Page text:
2013 Jay & Silent Bob's Super Groovy Cartoon Movie The Mad Scientist
2014 Birds of Paradise Skeeter Voice role
2015 A Mouse Tale King of Mice Voice role
2015 Hotel Transylvania 2 The Phantom of the Opera Voice role
2015 The Ridiculous 6 Ezekiel Grant
2016 Mother's Day Wally Burn

TelevisionEdit

Year Title Role Notes
1984 Paper Chase, TheThe Paper Chase Levitz Episode 2.18: "Billy Pierce"
1985–1986 Foley Square Mole Regular cast member
1985–92 Saturday Night Live Various characters Main cast member; appeared in 92 episodes
1991 Tales from the Crypt Barry Blye Episode 3.5: "Top Billing"
1991 Married... with Children Jeff Littlehead Episode 6.10: "Kelly Does Hollywood: Part 2"
1991–present Simpsons, TheThe Simpsons Various characters (including Jay Sherman and Artie Ziff) (voices) Appeared in eleven episodes
1993 League of Their Own, AA League of Their Own Ernie Capadino Episode 1.1: "Dottie's Back"
1994–95 Critic, TheThe Critic Jay Sherman (voice) Appeared in all 23 episodes
1995 Seinfeld Gary Fogel Episode 6.13: "The Scofflaw"
1995, 2003 Friends Steve Episodes 1.15: "The One with the Stoned Guy" and 9.14: "The One with the Blind Dates"
1997 Naked Truth, TheThe Naked Truth Acer Predburn Episode 2.8: "The Scoop"
1997–99 NewsRadio Ulysses S. Grant, 18th President of the United States
Mike Johnson
Max Lewis
Episode 3.20: "Our Fiftieth Episode"
Episode 4.1: "Jumper"
Main cast member in fifth season
1997–2003 Just Shoot Me! Roland Devereaux Episode 7.15: "A Simple Kiss of Fate"
1997 Saturday Night Live Host Episode 23.5: "Jon Lovitz/Jane's Addiction"
2000 Bette Himself Episode 1.15: "Polterguest"
2002 Son of the Beach Father of B.J.'s Baby Episode 3.14: "Bad News, Mr. Johnson"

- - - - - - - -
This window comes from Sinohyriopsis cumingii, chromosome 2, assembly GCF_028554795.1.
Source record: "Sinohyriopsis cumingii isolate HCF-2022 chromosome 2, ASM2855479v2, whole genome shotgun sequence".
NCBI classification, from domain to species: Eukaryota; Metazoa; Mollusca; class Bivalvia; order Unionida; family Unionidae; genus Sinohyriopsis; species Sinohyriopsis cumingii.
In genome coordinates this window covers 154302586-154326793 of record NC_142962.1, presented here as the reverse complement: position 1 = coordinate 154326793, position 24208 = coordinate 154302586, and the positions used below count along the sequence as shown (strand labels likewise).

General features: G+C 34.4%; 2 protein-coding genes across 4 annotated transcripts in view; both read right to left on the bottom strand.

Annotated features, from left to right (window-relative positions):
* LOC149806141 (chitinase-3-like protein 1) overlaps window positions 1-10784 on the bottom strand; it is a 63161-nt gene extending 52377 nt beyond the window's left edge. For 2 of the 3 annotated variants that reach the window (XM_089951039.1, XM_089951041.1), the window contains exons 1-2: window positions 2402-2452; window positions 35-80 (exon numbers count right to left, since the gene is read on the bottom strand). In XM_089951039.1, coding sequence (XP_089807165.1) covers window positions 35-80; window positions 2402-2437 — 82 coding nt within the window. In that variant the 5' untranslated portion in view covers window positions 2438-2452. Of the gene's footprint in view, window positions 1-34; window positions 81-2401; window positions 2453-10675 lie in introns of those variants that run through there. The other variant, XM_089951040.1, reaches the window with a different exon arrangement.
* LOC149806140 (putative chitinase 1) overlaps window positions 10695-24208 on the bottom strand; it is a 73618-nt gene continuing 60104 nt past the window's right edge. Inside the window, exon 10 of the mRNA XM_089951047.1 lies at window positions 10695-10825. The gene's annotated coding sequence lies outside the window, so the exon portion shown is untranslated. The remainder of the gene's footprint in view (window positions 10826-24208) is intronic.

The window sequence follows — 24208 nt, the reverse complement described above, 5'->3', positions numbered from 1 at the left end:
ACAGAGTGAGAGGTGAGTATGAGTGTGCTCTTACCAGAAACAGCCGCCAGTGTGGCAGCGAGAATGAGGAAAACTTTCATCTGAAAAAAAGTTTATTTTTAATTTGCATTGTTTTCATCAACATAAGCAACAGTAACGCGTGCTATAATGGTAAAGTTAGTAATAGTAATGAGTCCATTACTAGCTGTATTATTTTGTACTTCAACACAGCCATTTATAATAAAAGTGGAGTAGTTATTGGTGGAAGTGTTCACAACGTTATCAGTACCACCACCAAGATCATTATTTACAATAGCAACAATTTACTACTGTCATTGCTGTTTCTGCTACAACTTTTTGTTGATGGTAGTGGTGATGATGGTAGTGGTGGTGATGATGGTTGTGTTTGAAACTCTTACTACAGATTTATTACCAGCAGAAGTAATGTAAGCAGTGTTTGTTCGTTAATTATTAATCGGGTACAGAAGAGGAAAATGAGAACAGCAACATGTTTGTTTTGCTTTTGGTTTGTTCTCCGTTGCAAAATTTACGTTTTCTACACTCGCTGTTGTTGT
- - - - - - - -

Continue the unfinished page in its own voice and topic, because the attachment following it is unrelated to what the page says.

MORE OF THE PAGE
2004–05 Las Vegas Fred Puterbaugh Appeared in three episodes
2006 Two and a Half Men Archie Baldwin Episode 3.17: "The Unfortunate Little Schnauzer"
2010 WWE Raw Himself Guest Host[15]
2011 Saturday Night Live Himself (Cameo) Episode 36.14: Host: Dana Carvey
2011–12 Hot in Cleveland Homeless man/Artie 4 Episodes
2012–13 Mr. Box Office Bobby Gold Main cast member
2013–14 New Girl Rabbi Feiglin Episode 3.05: "The Box"
2014 Sing Your Face Off Himself Contestant
2016 Animals. Himself
Old Ben (voice)
Episode 1.09: "Squirrels, Part II"
2016 The $100,000 Pyramid Himself/Celebrity Guest Episode: Jon Lovitz vs. Deion Sanders
2017 The New Celebrity Apprentice Himself/Contestant 11th place

Other workEdit

ReferencesEdit

  1. ^ https://www.abc.ca.gov/datport/LQSdata.asp?ID=19404481
  2. ^ a b "Jon Lovitz Biography (1957-)". FilmReference.com. Archived from the original on March 4, 2016. Retrieved January 28, 2016. 
  3. ^ Jewishbiography.com > Jewish Biography --> Biographies --> List of Jewish Actors and Actresses > Jon Lovitz. Retrieved on 2012-02-03.
  4. ^ Zuckerman, Esther (15 February 2015). "SNL includes still-living Jon Lovitz in its 'In Memoriam' segment". Entertainment Weekly. Retrieved 16 February 2015. 
  5. ^ Landwehr, Rebecca (Feb 13, 2000). "Lovitz returns as the face of the Yellow Pages". Denver Business Journal. Retrieved 2017-01-10. 
  6. ^ "Jon Lovitz's Yellow Pages". Youth'n Up!. Retrieved 2017-01-10. 
  7. ^ Gianatasio, David (March 31, 2006). "Lovitz Makes His Subway Debut in MMB Effort". Adweek. ISSN 0199-2864. Retrieved 2011-02-12. 
  8. ^ Rotter, Joshua. "Jon Lovitz Loves Stand-Up, Acting, and Singing — But Not in That Order". SF Weekly. Retrieved 2016-10-16. 
  9. ^ "Hollywood Docket: Jon Lovitz's Dispute With Comedy Club Manager Ends". The Hollywood Reporter. Retrieved 2016-10-16. 
  10. ^ AdamCarolla.com (2011). Universal Live Show Archived 2011-05-01 at the Wayback Machine.. Retrieved April 15, 2011.
  11. ^ Administrator. "History". www.mmaroast.com. Retrieved 2016-10-16. 
  12. ^ http://silentbobspeaks.com/?p=415
  13. ^ Hollywood Babble-on - The Lovitz Situation on YouTube
  14. ^ Tillman, Christopher (November 5, 2014). "The Jon Lovitz Comedy Club Has Closed". Inside Universal. Retrieved 6 November 2014. 
  15. ^ "World Wrestling Entertainment". Retrieved 5 December 2010. 

External linksEdit

Preceded by
Will Smith
MTV Movie Awards host
1995 (with Courteney Cox)
Succeeded by
Janeane Garofalo and Ben Stiller